Score: 93-96, Tasted: Jan 10, 2021, Drink 2036+, Issue 81 – Don’t miss! – Burghound


2019 Domaine Faiveley Corton “Clos Des Cortons” Grand Cru (Monopole)

Here too there is a mentholated top note to the much earthier aromas of poached plum, underbrush, red currant and touches of the sauvage. There is excellent verve to the equally broad-shouldered and muscular flavors that possess outstanding complexity on the tannic, serious and beautifully long finish that is a bit less austere than it usually is at this early juncture. This beautifully well-made effort will also require extended bottle age to reveal its full potential, but it should very much be worth the wait.

Score: 93-95, Tasted: Jan 10, 2021, Drink 2039+, Issue 81 – Don’t miss! – Burghound


2019 Domaine Faiveley Latricières Chambertin Grand Cru

Note: from a large 1.21 ha parcel There is a distinctly cool quality to the restrained, ultra-fresh and airy aromas of red currant, raspberry, earth and whiffs of spice and the sauvage. The rich and beautifully delineated middle weight flavors possess superb focus along with an abundance of minerality that seems to build on the complex, refined and highly persistent finish. This classy and harmonious effort should amply repay extended cellaring.

Score: 93-95, Tasted: Jan 10, 2021, Drink 2036+, Issue 81 – Don’t miss! – Burghound


2019 Domaine Faiveley Échézeaux ‘En Orveaux’ Grand Cru

The 2019 Echézeaux En Orveaux Grand Cru has turned out nicely, offering up aromas of plums and berries, complemented by suggestions of orange peel, sweet soil tones, peonies and spices. Medium to full-bodied, broad and fleshy, it’s enveloping but vibrant, with lively acids and a precise finish.

Score: (92-94), Tasted: Jan 15, 2021, William Kelley – The Wine Advocate


2019 Domaine Faiveley Mazis Chambertin Grand Cru

Note: from both Mazis Haut and Bas where the two parcels total a remarkable 1.20 ha A slightly riper and exuberantly spicy nose is composed by notes of black cherry, dark raspberry, the sauvage and a whiff of earth. There is superb mid-palate density to the opulent yet serious big-bodied flavors that are shaped by a firm core of dense and very firm tannins on the hugely long yet impeccably well-balanced finish. This muscular effort is also going to need extended cellaring if you wish to see its full, and ample, potential realized.

Score: 93-95, Tasted: Jan 10, 2021, Drink 2039+, Issue 81 – Don’t miss! – Burghound


2019 Domaine Faiveley Clos De Vougeot Grand Cru

Note: blended from 3 separate lieux-dits, two near the bottom and one near the top A distinctly earthy and exceptionally fresh nose speaks of the pure essence of various red berries and a whiff of underbrush. There is both excellent density and richness to the imposingly scaled flavors that culminate in a delineated, sappy and markedly austere yet refreshing finale. This is a classically styled Clos that will take its sweet time maturing.

Score: 92-95, Tasted: Jan 10, 2021, Drink 2036+, Issue 81 – Burghound


2019 Faiveley Charmes Chambertin Grand Cru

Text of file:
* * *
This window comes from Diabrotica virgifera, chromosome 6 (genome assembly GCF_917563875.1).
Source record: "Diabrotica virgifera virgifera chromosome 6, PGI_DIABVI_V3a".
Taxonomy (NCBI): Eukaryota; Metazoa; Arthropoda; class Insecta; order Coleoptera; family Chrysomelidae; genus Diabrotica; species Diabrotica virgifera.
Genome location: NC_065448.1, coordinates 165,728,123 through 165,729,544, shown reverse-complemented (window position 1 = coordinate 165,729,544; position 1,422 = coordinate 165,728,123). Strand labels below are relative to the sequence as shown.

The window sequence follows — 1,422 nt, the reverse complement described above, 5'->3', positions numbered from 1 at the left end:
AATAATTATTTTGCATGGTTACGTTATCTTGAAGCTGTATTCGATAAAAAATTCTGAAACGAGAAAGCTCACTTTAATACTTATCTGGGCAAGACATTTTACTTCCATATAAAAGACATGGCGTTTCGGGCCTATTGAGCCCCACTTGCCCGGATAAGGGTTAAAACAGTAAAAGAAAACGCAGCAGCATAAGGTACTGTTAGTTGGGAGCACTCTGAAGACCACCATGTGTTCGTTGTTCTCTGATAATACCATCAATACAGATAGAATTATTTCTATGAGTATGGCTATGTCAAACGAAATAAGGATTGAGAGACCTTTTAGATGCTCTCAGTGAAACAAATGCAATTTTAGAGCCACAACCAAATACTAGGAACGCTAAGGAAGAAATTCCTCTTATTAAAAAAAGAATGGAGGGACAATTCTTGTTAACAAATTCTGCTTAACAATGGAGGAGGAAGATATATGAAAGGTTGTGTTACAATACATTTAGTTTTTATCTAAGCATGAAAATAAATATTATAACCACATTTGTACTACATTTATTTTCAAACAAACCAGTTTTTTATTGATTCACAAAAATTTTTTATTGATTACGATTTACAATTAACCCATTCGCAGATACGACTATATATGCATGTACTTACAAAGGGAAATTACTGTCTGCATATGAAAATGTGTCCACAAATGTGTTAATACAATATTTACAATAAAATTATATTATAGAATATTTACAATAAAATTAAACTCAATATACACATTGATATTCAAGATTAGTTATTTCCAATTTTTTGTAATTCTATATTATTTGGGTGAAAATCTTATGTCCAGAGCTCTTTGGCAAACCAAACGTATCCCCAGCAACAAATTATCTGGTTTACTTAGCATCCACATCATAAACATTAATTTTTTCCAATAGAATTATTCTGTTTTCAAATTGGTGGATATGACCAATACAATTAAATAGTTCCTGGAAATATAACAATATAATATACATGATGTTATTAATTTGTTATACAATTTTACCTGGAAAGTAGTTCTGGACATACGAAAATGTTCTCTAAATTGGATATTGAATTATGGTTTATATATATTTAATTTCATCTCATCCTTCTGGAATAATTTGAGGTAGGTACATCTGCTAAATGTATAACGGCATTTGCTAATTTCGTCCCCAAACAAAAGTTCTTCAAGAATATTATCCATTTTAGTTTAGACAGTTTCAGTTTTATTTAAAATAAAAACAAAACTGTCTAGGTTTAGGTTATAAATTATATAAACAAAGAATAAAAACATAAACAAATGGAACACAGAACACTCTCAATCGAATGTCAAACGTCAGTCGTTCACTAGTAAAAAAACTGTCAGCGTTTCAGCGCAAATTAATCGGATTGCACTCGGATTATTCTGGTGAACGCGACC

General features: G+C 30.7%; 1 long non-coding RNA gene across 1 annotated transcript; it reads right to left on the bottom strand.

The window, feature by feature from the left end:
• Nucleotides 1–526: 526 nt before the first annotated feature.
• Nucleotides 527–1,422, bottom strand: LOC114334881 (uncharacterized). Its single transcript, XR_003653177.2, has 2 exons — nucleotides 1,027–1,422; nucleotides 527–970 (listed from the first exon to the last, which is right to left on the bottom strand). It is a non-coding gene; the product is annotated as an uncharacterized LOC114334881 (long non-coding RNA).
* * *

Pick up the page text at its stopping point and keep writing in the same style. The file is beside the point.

Note: from Charmes proper A pungent nose of reduction and wood is tough to read at present. Otherwise, the rich and caressing yet powerful and relatively robust flavors possess excellent size and weight along with very solid concentration where the abundant dry extract does a fine job of buffering the firm tannic spine shaping the youthfully austere and impressively long finish.

Score: 91-94, Tasted: Jan 10, 2021, Drink 2034+, Issue 81 – Burghound


2019 Domaine Faiveley Gevrey Chambertin 1er Cru ‘Les Cazetiers’

Note: from a huge 3.96 ha parcel that gave yields of only 20 hl/ha in 2019 In contrast to the prior wines, here the nose is quite firmly reduced. More interesting are the superbly concentrated and gorgeously textured big-bodied, powerful and muscular flavors that flash a mix of minerality and salinity on the wonderfully complex and highly persistent finish where the only nit is a slight warmth. This is potentially outstanding and a wine that should age effortlessly.

Score: 92-94, Tasted: Jan 10, 2021, Drink 2034+, Issue 81 – Sweet spot Outstanding – Burghound


2019 Domaine Faiveley Gevrey Chambertin 1er Cru ‘Lavaux St Jacques’

A cool, pure and ultra-fresh nose features plenty of sauvage and underbrush characters on the pretty mélange of wild red and dark berry aromas. The tension-filled and intensely mineral-driven flavors are supported by dense but relatively fine tannins on the explosively long, youthfully austere and serious finale. Unusually for Lavaut, this possesses a beguiling inner mouth perfume that renders this all the more attractive.

Score: 91-94, Tasted: Jan 10, 2021, Drink 2034+, Issue 81 – Sweet spot Outstanding – Burghound


2019 Domaine Faiveley Nuits St. Georges 1er Cru ‘Les Damodes’

Aromas of cassis, plums, orange rind and spicy new oak preface Faiveley’s 2019 Nuits-Saint-Georges 1er Cru Les Damodes, a medium to fullbodied, deep and lively wine with a concentrated core of fruit, framed by powdery tannins. Concluding with a long, mineral finish, it’s another fine bottling from this cool, high-altitude and northeast-exposed site.

Score: 92-94, Tasted: Jan 10, 2021, Drink 2034+, Issue 81 – Sweet spot Outstanding – Burghound


2019 Domaine Faiveley Nuits St. Georges 1er Cru ‘Les St. Georges’

A moderately toasty nose reveals notes of both red and dark berries, newly turned earth and a touch of the sauvage. The mid-palate of the succulent, round and seductively textured medium weight plus flavors contrasts significantly with the overtly austere, compact, slightly warm and very serious finish that makes clear this is very much built for long-term cellaring. Excellent quality provided you have the patience to wait.

Score: 91-94, Tasted: Jan 10, 2021, Drink 2034+, Issue 81 – Sweet spot Outstanding – Burghound